Session 15 - Women and Silence During the Assembly. (Part 2)

“A woman should learn in quietness and full submission. I do not permit a woman to teach or to have authority over a man; she must be silent” I Timothy 2:11, 12

  1. The significance of I Timothy 2:7 – 12 for understanding the role of women in the church.
    1. This passage is the key New Testament passage which has guided churches in the Restoration movement (and most of the evangelical world for that matter) as to the role of women in the church. It has been used as the guide to interpreting other passages (such as Galatians 3:28).
    2. Paul most clearly refers to the created order to support his injunctions regarding women in the church in this passage than in any other passage. (2:13, 14).
    3. The idea of salvation through childbearing is a radical departure from Paul’s central theme of salvation through faith (2:15).
    4. The passage appears especially harsh and demeaning to women (2:11, 12).
  2. Questions regarding the context of Paul’s injunction to women in I Timothy 2:9 – 12.
    1. Is Paul speaking of public assemblies or all situations? Almost all believe he focuses upon public assemblies in this passage.
      1. Paul notes that he is writing instructions so that “you will know how people ought to conduct themselves in God’s household, which is the church of the living God…”. (3:15)
      2. Paul mentions the plural “prayers” along with other plurals (such as requests and intercessions) in 2:1, suggesting a public setting.
      3. Even on the most conservative view, a woman must be able to ask question somewhere (namely the home) and if she asks questions she cannot remain silent. Therefore the command to silence would only apply to a public assembly.
      4. Nevertheless, the boundaries between the worship service and other assemblies of the church during New Testament times were not as clearly drawn as they are today. In other words, they did not make a clear distinction between Bible study and worship.
    2. Is Paul concerned that men are teaching false doctrine or that both men and women are teaching false doctrine in 1:3 – 7? Though in 1:3 the NIV translates the Greek word tis as men, it actually is indefinite and better translated persons or “some” (as in the RSV and KJV). Women could have been false teachers as well as men.
    3. Is Paul expounding a general theology or is he addressing a specific problem?
      1. Most believe that Paul, especially in this personal letter, would not set out a general theology but would apply that theology to a specific problem, in this case the dissention within the Ephesian church driven by heresy. (1:3 – 7).
      2. Even if one accepts that Paul is addressing a specific problem, one cannot assume the specific command does not provide general guidance. For example, we “generalize” regarding baptism from the specific command by Peter to the crowd on the day of Pentecost. (Acts 2:38)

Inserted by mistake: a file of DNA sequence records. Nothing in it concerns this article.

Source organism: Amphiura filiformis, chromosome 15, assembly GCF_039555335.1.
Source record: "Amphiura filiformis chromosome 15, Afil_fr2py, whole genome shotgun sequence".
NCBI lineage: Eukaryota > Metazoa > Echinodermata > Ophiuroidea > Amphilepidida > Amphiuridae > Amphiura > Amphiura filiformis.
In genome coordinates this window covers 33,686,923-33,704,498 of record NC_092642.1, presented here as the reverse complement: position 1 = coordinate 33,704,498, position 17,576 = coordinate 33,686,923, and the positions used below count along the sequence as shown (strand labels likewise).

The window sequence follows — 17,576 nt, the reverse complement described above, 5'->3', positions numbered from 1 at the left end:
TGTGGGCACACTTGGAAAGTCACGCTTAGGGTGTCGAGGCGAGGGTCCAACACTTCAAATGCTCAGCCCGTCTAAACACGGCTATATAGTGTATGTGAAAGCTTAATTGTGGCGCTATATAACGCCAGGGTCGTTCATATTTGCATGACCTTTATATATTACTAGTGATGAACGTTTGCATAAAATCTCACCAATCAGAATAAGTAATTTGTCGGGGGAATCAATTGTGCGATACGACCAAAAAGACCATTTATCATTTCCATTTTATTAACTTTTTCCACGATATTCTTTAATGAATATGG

3. Nevertheless, the general theology Paul applies in I Timothy 2 is debated (male spiritual leadership or a mutual, complementary relationships between men and women).
    4. Is Paul speaking his own views “I do not permit…” in this passage or is he speaking of direct commands from God?
      1. Most believe that Paul is not being ambiguous. When he says “I urge…” or “I want…”, he refers back to 2:7 where he writes, “I was appointed a herald and an apostle.”
      2. Yet there is room for debate. I Timothy is a personal letter (though it is inspired by the Holy Spirit) and Paul may distinguish between “I urge…”, “Here is a trustworthy saying…” (3:1) as well as “The Spirit clearly says…” (4:1) For example, most accept that 5:23 (use a little wine for your stomach) is a personal instruction to Timothy, not a direct command from God.
    5. To whom is Paul referring in this passage, husbands or men, wives or women?
      1. The Greek words.
        1. The Greek word aner can be used for either husband (Mark 10:2, 12) or man (Luke 5:8). In common usage aner could distinguish husband from wife, man from animal and adult male from boy.
        2. The Greek word gyne (or gune) likewise can be used for either wife ( I Corinthians 7:27) or woman (John 4:15). In common Greek usage gyne meant both the female as distinct from the male and wife as distinct from husband.
        3. The context always sets the distinction between husband and man, wife and woman.
      2. It is debatable whether Paul refers to husbands and wives or men and women in I Timothy 2:8 - 15.
        1. The context would tend to favor translation of men and women and this is the translation used most often by far.
        2. An argument that Paul refers to husbands and wives is that he mentions a husband and wife, namely Adam and Eve, and the possibility of childbearing to support his argument.
    6. What is the meaning of the word we translate “modestly” (v. 9)?
      1. The Greek word we translate modesty is kosmios, considered one of the cardinal virtues by the Greeks. It described the well-ordered, well-balanced person (as Plato may have described a virtuous person). Kosmios could also mean well-mannered or honorable.